Interior: The nave roof is late C14 and is supported by four trusses with large timbers of plain crownposts braced twice to the collar purlins, the collars and heavily cambered tie beams are supported by wall posts and short curved braces resting on stone corbels. The crown posts are strutted at their feet on the tie beams by unusually large curved braces. The C17 roof to the aisle is a double butt purlin roof complete with large windbraces at both levels, supported by rough queen post trusses. There is a scissor brace truss the second form the east which is probably early C15. The C16 roof of the south chapel has a pentagonal wooden ceiling, with moulded ribs, and carved bosses at their intersections. A large Jacobean chest with three locks is preserved in the south aisle.

Monuments: On the west wall of the nave is a Purbeck marble tablet, sculptured with a shield of 12 quarters, an inscription on a scroll beneath and below this is a broken sword with the date 1576 on the hilt. On the west wall of the south aisle is an elaborate mural marble monument to Edward Martin, died 1604 and his wife Mary who died 1607. He was probably the builder of the south chapel, the initials corresponding with those on the tablet, described earlier, on the east gable. The monument is framed by Corinthian columns supporting an entablature, surmounted by a shield. The figures are of alabaster and are kneeling in prayer, that of Edward Martin is missing, those of his wife and daughter remain. On the north wall of the nave is a marble tablet sculptured with a shield to Henry Beke, died 1580. Above the arms is a crested helm, below are two smaller shields with an inscription below these. On the south wall of the south aisle is a very elaborate marble and alabaster monument to Henry Beke. On a projecting base are the kneeling figures of himself, his wife and daughter. Two female figures support an entablature, surmounted in the centre by a pedimented structure on which is a sculptured shield of his arms with a crested helm. The entablature is broken forward over the heads of the supporting figures, and crowned by small obelisks standing on pedestals. A black marble panel on the base contains a description with the date Ano Dni : 1627.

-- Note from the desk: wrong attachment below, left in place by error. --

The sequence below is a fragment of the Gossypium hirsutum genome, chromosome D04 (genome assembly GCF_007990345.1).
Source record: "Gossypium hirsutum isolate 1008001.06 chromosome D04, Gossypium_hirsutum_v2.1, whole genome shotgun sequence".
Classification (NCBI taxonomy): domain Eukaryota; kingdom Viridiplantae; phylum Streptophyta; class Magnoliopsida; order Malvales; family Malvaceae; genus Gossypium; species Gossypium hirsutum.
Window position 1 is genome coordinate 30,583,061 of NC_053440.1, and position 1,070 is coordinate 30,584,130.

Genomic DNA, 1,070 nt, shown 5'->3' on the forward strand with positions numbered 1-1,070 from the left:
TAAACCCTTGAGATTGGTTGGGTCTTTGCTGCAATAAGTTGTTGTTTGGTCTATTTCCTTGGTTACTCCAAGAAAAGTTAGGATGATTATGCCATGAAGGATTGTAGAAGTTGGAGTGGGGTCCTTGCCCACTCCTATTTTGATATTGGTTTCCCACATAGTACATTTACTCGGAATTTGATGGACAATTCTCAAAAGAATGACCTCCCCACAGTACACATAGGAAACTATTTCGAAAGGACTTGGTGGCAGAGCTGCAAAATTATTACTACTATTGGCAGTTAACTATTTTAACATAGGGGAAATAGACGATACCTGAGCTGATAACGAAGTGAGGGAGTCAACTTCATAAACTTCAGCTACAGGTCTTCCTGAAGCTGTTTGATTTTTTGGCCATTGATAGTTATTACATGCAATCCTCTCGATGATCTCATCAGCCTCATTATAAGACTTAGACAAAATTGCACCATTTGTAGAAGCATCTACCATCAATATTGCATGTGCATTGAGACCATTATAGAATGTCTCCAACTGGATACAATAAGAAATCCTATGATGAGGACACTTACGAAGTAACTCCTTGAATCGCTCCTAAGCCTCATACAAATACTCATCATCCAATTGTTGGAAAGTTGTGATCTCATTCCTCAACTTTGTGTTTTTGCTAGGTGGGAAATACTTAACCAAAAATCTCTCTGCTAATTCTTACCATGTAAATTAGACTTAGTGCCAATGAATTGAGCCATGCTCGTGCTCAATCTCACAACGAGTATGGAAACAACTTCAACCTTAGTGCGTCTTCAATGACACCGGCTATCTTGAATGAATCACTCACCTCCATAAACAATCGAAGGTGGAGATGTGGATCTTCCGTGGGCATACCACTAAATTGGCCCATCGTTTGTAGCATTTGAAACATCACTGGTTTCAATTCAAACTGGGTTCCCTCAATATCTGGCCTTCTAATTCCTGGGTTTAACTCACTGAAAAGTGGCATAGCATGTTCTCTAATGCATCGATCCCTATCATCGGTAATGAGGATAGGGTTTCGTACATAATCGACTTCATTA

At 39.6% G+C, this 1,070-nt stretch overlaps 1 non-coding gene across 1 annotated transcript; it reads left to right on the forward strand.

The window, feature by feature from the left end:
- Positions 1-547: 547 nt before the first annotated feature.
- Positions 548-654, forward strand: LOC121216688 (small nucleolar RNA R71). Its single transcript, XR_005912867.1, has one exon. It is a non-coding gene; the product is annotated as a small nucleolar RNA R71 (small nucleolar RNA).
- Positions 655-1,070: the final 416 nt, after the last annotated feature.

Listing NGR: SU7297868198


The contents of this record have been generated from a legacy data system.

Legacy System number:
Legacy System:


Books and journals
Ditchfield, P H, Page, W, The Victoria History of the County of Berkshire, (1906), 264
Pevsner, N, The Buildings of England: Berkshire, (1966), 215
British Geological Survey, Strategic Stone Study, accessed 04/02/2020 from


This building is listed under the Planning (Listed Buildings and Conservation Areas) Act 1990 as amended for its special architectural or historic interest.

End of official listing

Images of England

Images of England was a photographic record of every listed building in England, created as a snap shot of listed buildings at the turn of the millennium. These photographs of the exterior of listed buildings were taken by volunteers between 1999 and 2008. The project was supported by the Heritage Lottery Fund.

Date: 04 Aug 1999
Reference: IOE01/01150/21
Rights: Copyright IoE Brian Steptoe. Source Historic England Archive